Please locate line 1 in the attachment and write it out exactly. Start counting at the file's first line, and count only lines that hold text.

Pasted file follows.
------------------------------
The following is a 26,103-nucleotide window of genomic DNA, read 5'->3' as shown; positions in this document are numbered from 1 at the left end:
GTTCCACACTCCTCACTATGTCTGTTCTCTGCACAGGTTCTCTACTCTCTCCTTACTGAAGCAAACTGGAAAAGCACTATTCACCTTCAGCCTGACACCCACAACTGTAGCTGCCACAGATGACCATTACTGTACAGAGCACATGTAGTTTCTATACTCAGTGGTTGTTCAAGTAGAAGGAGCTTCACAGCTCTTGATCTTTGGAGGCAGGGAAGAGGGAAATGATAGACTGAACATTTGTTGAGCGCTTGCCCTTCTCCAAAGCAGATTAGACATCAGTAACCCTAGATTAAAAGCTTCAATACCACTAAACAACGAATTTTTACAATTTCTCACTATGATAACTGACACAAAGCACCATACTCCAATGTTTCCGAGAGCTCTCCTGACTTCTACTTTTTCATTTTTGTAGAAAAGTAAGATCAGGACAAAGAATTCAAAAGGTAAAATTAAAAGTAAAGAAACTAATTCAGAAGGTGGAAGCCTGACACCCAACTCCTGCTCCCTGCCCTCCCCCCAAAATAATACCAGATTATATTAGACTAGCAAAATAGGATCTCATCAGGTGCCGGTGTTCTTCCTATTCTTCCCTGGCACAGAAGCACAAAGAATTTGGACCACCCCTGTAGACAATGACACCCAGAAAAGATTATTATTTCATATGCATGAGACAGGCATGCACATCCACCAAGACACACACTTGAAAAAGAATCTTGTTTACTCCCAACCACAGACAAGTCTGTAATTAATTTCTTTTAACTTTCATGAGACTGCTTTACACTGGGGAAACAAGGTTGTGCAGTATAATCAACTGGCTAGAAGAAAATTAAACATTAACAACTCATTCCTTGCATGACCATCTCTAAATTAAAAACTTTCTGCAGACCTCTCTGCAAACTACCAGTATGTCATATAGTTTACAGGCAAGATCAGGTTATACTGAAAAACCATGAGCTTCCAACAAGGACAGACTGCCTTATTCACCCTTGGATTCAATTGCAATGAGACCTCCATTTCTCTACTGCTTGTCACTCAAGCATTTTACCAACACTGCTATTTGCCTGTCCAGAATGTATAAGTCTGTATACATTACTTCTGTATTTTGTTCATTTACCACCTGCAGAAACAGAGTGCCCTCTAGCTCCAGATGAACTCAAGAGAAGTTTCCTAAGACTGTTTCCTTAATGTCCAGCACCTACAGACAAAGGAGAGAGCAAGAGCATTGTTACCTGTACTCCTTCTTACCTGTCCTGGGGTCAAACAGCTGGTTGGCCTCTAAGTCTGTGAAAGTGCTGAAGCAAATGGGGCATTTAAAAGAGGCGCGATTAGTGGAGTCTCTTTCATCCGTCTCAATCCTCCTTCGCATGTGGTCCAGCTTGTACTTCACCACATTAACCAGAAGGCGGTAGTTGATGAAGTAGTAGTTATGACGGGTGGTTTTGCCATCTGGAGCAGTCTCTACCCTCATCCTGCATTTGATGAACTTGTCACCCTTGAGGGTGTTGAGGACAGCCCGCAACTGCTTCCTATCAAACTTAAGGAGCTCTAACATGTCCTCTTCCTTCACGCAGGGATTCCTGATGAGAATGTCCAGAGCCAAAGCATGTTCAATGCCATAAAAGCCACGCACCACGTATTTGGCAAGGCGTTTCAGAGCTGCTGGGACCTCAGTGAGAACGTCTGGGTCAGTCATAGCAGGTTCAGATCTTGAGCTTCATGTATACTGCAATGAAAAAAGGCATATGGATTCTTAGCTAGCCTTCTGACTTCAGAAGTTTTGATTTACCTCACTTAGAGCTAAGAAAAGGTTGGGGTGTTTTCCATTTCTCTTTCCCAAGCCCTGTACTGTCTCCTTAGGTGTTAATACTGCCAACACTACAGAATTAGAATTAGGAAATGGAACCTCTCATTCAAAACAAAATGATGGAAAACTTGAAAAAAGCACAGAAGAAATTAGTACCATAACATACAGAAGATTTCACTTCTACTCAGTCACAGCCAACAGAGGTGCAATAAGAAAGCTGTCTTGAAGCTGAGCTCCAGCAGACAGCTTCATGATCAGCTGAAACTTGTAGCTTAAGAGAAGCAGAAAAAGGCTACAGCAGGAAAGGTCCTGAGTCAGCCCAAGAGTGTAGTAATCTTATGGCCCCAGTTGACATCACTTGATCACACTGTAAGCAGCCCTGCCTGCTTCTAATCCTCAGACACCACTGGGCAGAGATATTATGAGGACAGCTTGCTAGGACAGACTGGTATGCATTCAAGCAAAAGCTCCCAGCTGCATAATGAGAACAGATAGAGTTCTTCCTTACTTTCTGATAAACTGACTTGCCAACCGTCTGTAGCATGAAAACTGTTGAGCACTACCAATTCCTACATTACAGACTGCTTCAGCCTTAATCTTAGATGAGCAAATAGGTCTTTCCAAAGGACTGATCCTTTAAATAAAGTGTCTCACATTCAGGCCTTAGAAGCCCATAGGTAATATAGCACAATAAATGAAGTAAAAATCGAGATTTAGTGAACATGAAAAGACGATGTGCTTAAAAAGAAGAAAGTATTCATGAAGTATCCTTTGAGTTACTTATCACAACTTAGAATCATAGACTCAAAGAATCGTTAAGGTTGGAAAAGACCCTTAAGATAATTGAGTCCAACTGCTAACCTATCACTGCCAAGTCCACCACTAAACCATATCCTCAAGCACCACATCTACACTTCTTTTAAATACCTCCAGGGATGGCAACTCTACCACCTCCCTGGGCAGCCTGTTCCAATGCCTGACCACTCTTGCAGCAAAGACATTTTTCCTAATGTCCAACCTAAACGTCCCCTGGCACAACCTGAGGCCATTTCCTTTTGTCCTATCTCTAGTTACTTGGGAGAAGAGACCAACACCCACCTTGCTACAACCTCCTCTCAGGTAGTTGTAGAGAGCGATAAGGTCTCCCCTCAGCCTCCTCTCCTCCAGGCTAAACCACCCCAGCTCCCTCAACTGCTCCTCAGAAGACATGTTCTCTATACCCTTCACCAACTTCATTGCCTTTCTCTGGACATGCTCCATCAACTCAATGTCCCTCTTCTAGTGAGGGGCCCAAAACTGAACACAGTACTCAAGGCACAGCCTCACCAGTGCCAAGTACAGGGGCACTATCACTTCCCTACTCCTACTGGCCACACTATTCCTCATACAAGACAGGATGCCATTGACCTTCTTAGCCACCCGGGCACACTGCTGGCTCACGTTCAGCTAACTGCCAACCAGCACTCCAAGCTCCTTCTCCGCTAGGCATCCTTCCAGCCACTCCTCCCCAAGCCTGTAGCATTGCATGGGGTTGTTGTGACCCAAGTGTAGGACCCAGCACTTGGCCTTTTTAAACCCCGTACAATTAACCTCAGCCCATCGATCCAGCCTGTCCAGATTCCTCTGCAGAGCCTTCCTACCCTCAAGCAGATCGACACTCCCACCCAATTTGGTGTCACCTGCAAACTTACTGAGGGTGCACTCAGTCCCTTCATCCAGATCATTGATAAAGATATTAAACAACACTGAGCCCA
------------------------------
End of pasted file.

The following is a 26,103-nucleotide window of genomic DNA, read 5'->3' as shown; positions in this document are numbered from 1 at the left end: